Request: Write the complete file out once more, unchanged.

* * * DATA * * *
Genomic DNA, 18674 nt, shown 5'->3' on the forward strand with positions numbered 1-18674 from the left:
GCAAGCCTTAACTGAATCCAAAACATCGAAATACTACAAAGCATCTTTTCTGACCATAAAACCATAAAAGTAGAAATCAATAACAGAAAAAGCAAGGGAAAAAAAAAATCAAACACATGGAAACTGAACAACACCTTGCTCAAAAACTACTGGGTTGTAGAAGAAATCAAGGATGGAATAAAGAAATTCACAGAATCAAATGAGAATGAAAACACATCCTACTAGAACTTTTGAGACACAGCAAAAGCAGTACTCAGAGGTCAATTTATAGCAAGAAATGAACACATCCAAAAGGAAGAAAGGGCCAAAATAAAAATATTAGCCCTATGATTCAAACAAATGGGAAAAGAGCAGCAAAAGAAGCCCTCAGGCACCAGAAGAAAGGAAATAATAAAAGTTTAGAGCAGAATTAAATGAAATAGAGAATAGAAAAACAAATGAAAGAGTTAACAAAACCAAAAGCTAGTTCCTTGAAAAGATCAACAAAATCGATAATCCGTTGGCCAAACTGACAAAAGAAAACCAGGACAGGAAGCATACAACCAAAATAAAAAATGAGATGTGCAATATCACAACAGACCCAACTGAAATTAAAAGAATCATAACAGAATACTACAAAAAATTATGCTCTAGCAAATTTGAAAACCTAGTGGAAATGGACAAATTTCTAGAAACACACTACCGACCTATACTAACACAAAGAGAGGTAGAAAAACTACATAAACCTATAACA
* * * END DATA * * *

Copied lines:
Genomic DNA, 18674 nt, shown 5'->3' on the forward strand with positions numbered 1-18674 from the left:
GCAAGCCTTAACTGAATCCAAAACATCGAAATACTACAAAGCATCTTTTCTGACCATAAAACCATAAAAGTAGAAATCAATAACAGAAAAAGCAAGGGAAAAAAAAAATCAAACACATGGAAACTGAACAACACCTTGCTCAAAAACTACTGGGTTGTAGAAGAAATCAAGGATGGAATAAAGAAATTCACAGAATCAAATGAGAATGAAAACACATCCTACTAGAACTTTTGAGACACAGCAAAAGCAGTACTCAGAGGTCAATTTATAGCAAGAAATGAACACATCCAAAAGGAAGAAAGGGCCAAAATAAAAATATTAGCCCTATGATTCAAACAAATGGGAAAAGAGCAGCAAAAGAAGCCCTCAGGCACCAGAAGAAAGGAAATAATAAAAGTTTAGAGCAGAATTAAATGAAATAGAGAATAGAAAAACAAATGAAAGAGTTAACAAAACCAAAAGCTAGTTCCTTGAAAAGATCAACAAAATCGATAATCCGTTGGCCAAACTGACAAAAGAAAACCAGGACAGGAAGCATACAACCAAAATAAAAAATGAGATGTGCAATATCACAACAGACCCAACTGAAATTAAAAGAATCATAACAGAATACTACAAAAAATTATGCTCTAGCAAATTTGAAAACCTAGTGGAAATGGACAAATTTCTAGAAACACACTACCGACCTATACTAACACAAAGAGAGGTAGAAAAACTACATAAACCTATAACA